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I disembark from the ferry and am immediately met by souvenir hawkers selling tambourines, bracelets, and handwoven wicker baskets.
"Authentic Senegalese," a hawker tells me.
I walk past him and join a tour group, and am led to the House of Slaves.
The tour guide is a proud man, robust; his voice is a sonorous baritone.
"Here is where the Africans were kept,” he says. “They were divided into three groups, a cell for each—men, women, and virgins. And there is the Door of No Return.”
As he lectures, a few tourists raise a phone to take a photo of the Door of No Return, a hole in a stone wall that the Africans walked through to board ships that sailed across the Atlantic. Goree Island is the western most point of Africa, the shortest distance to the Americas.
"No photos!" the tour guide chides. "Listen!"
The tourists put away their phones, looking like scolded schoolchildren.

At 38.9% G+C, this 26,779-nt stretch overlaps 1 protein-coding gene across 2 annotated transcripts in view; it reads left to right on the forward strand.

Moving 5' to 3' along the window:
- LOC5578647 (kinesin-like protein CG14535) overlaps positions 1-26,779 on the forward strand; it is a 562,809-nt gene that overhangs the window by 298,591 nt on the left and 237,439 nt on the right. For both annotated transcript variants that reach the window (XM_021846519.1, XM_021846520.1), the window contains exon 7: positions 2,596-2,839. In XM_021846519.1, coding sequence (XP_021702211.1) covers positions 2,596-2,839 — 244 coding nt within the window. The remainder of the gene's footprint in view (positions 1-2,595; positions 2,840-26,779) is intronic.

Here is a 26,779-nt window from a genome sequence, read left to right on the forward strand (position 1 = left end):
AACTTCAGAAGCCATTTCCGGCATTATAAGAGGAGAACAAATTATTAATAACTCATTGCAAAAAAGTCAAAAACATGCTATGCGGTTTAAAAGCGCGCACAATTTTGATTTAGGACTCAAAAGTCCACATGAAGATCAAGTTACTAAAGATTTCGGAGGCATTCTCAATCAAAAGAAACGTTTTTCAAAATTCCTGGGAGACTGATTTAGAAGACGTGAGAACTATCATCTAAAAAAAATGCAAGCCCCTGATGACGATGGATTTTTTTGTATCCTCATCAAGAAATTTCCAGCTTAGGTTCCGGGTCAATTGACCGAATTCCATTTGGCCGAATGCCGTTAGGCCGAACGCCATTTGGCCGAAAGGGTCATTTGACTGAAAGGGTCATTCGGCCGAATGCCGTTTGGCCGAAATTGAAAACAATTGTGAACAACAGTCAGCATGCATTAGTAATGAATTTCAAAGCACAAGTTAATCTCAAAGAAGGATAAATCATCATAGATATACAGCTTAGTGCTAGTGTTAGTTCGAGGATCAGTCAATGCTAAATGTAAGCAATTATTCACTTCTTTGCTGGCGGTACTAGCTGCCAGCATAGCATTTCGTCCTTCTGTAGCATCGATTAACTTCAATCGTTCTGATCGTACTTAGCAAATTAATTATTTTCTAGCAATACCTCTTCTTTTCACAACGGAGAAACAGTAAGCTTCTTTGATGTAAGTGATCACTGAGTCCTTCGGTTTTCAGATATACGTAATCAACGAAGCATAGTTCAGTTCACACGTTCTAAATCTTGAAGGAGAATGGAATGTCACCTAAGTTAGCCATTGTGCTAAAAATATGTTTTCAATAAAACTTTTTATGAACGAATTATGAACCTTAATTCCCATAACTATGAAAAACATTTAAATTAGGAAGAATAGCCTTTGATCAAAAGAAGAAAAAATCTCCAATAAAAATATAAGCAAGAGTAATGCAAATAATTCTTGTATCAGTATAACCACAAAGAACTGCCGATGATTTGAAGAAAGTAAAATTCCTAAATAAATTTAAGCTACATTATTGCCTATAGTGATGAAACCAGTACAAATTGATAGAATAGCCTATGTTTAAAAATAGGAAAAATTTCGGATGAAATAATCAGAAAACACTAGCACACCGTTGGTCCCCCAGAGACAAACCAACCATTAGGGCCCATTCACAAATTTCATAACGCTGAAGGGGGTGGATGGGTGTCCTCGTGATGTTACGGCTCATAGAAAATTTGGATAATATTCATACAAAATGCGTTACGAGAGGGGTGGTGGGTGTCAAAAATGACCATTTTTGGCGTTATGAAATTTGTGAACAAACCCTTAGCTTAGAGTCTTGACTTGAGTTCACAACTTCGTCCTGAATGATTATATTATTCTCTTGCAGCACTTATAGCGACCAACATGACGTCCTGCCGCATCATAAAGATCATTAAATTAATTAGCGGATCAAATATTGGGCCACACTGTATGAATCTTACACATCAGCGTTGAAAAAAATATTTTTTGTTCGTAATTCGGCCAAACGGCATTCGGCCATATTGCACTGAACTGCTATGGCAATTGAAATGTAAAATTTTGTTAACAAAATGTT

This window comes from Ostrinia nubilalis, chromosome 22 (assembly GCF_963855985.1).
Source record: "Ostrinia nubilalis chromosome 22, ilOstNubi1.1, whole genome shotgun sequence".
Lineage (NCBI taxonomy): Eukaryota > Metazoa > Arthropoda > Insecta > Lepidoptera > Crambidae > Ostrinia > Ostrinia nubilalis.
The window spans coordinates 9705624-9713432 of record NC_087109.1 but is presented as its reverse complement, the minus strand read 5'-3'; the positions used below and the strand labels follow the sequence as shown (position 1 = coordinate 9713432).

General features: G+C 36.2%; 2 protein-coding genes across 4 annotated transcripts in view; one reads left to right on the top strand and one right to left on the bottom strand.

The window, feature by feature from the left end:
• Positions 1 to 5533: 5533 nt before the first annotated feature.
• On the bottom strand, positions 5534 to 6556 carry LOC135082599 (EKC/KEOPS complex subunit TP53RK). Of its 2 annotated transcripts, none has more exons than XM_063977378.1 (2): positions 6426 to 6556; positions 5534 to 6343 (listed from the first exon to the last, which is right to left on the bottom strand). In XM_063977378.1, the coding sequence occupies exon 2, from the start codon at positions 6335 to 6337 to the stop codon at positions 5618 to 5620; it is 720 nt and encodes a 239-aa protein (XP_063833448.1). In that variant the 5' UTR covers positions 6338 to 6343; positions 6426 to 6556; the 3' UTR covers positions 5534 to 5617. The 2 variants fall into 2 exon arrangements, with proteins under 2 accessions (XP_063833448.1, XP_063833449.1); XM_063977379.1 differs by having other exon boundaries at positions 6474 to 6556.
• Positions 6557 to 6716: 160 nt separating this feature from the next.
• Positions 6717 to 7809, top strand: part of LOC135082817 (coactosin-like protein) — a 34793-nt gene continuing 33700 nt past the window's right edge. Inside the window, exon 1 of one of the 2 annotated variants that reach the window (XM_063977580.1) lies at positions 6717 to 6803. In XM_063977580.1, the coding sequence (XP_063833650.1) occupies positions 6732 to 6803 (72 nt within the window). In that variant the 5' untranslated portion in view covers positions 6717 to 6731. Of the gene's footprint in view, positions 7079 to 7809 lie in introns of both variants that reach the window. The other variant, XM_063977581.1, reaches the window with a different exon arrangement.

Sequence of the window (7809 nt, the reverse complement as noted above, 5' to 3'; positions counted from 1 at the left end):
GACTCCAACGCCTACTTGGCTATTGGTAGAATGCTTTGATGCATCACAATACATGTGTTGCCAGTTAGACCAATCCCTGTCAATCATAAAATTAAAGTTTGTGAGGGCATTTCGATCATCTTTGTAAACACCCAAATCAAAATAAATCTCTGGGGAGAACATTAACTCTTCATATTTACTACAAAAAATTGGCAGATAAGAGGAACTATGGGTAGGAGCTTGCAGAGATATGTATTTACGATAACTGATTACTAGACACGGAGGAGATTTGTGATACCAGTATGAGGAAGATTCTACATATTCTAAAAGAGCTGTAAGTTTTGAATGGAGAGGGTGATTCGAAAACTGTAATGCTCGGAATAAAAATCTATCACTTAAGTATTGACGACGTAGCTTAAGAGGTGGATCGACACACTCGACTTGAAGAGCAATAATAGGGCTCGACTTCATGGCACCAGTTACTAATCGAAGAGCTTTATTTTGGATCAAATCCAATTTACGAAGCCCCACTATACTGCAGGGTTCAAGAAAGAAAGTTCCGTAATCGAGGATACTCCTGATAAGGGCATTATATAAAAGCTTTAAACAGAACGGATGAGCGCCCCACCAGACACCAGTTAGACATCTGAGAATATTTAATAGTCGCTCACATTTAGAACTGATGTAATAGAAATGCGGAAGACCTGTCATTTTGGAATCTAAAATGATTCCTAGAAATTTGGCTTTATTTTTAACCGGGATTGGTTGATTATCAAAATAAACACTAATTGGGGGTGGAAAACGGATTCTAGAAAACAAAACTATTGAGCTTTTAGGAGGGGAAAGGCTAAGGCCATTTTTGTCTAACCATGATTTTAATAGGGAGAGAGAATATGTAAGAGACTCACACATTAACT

The guide finishes his lecture. He adds, "Any gratuities are welcome." He holds out a metal cup.
A few tourists put franc notes in the cup before taking photos of the Door of No Return.
I leave the House of Slaves and wander along a flagstone pathway, passing a boutique hotel, from which laughter issues from a cafe in a courtyard, and come to a bronze statue that shows two Africans, a man and woman, in chains, weeping. Tourists stand before it, smiling, and take selfies.
James Roth, an English Language Fellow in the U.S. State Department's EFL Program, is a writer of fiction and nonfiction. His work has appeared in several magazines and journals. His first novel, “The Opium Addict,” is forthcoming. A second novel, “A Prayer for My Daughter.” You can view more of his work at jamesroth.org
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